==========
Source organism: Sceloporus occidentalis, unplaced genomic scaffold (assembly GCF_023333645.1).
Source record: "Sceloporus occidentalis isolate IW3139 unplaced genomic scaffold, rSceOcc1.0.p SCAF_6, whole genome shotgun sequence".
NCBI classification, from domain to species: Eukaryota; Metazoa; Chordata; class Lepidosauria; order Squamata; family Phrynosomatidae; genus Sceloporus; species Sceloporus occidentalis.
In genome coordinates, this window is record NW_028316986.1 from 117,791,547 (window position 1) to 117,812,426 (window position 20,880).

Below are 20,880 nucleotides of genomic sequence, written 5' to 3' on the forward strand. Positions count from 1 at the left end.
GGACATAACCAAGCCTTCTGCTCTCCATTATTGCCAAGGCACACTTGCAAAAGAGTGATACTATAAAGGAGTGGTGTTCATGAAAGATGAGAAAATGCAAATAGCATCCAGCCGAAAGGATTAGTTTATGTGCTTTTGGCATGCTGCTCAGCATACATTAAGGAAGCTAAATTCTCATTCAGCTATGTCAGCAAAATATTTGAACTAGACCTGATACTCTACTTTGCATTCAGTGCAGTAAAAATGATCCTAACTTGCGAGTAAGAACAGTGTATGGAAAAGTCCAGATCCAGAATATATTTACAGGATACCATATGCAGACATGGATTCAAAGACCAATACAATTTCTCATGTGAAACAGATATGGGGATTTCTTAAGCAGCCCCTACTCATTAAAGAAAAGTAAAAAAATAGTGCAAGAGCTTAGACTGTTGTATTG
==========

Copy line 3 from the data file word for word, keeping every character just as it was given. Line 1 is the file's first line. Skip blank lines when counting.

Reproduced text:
NCBI classification, from domain to species: Eukaryota; Metazoa; Chordata; class Lepidosauria; order Squamata; family Phrynosomatidae; genus Sceloporus; species Sceloporus occidentalis.